palak paneer revisited (WHB#131: ginger)

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recipes: how to “cook” spinach with salt; palak paneer; red cabbage raita

Weekend Herb Blogging (WHB)#131
Ginger (Zingiber officinale)

palak paneer I cannot overstate how much I love palak paneer. It really is my favourite vegetable dish. I think I could have it every night.

I know. It’s laced with butter. But it’s also laced with spinach. Surely the benefits of the spinach cancel out the drawbacks of the butter. (And doesn’t butter contain vitamin A? Or something like that? :lalala:)

(click on image for larger view and more photos)

I didn’t used to like spinach. Oh my no. When I was a kid, watching Popeye, I knew that it was just a bunch of propaganda and that spinach (canned or not) was revolting. Then as an adult, I relented and decided that uncooked spinach for salads was tolerable. Just.

And then I met my future husband. Who took me to an Indian restaurant and insisted on ordering palak paneer. Against my better judgement, I agreed. Because I had to be polite.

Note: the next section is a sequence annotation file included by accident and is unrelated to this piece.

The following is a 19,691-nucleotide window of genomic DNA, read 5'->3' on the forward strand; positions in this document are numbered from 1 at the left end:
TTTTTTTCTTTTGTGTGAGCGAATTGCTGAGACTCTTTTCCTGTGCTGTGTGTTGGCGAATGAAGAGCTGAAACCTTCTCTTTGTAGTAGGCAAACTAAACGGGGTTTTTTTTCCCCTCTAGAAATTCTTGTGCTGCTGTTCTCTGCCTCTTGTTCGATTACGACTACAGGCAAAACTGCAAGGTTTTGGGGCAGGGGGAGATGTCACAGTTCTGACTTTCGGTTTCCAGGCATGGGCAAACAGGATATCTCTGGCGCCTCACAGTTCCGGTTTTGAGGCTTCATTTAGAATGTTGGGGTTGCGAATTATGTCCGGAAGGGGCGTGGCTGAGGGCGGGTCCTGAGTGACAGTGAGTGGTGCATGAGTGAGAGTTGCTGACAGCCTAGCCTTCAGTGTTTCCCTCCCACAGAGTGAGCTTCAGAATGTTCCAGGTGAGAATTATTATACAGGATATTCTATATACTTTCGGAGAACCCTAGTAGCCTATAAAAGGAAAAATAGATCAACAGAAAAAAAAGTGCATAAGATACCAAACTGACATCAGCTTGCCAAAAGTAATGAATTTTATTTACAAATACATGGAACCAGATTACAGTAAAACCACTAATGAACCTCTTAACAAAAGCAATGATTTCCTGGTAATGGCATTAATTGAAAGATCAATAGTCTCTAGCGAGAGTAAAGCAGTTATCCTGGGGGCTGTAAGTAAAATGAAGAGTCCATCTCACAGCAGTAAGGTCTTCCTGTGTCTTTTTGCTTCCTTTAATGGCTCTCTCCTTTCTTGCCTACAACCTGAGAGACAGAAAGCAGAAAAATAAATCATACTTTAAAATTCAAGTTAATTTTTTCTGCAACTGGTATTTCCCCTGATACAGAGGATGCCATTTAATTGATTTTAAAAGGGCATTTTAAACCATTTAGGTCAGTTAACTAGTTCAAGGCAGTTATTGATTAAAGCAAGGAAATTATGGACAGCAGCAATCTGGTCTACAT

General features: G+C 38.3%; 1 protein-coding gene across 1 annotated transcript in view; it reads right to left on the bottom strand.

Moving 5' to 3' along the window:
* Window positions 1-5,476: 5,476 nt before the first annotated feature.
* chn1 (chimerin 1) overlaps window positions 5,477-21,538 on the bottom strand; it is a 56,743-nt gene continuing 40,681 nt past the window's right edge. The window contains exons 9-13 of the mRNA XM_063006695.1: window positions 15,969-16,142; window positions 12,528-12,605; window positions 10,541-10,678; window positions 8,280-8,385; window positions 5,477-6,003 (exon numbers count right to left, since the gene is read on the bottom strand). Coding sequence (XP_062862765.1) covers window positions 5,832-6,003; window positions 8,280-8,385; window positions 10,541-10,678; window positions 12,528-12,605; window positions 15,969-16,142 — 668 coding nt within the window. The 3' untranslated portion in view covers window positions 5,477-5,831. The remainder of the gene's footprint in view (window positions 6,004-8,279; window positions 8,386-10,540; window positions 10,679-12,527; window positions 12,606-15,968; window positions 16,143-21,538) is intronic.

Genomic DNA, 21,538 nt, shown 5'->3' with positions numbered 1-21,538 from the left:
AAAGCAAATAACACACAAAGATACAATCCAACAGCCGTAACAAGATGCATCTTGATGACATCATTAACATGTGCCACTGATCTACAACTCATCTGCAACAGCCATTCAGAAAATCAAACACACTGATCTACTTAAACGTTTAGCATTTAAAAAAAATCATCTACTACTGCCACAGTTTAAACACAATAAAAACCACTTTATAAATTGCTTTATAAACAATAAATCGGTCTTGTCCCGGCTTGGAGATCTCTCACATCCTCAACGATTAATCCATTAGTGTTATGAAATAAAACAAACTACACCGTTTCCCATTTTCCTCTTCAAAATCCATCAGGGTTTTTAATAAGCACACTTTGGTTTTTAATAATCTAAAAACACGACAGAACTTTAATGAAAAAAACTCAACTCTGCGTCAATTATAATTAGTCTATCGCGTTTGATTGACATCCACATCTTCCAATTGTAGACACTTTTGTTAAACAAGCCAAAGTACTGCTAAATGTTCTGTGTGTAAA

Oh my, oh my!! I was in love!! And not just with this amazing man who got me to eat spinach without me having to hold my nose, squeeze my eyes shut and hope I wouldn’t gag. In fact, I was almost immediately arguing over who would get to have the bigger portion of spinach.

Yes, indeed, I adore palak paneer. (Did I already say that once or twice?) I think T’s latest batch of palak paneer was the best ever. He really caramelized the onions so they were quite dark brown, giving a hint of burnt sugar.

I love that palak paneer can be made well in advance. It can even be made a day before serving and is just as wonderful.

How to “Cook” Spinach with Salt
spinach Granted, our palak paneer is unconventional in one way: we don’t parboil the spinach.

Instead, we wash the spinach well and let it drain in a colander. And sprinkle it with salt. Then toss to mix and set aside to drain for about half an hour. Then we rinse (to get rid of all the extra salt) and hand-squeeze the spinach til it is quite dry. The juice is discarded. We let it rest in colander for a few more minutes. Then we (when I say “we”, of course I mean “he”) squeeze again – 3 or 4 times in total. And taste to be sure there’s no excessive salt.

While this method is very likely never used in India, we prefer it to the more traditional blanching and squeezing out the spinach for three reasons:

  1. It is MUCH easier to squeeze room temperature salted spinach.
  2. There is one less pot to wash.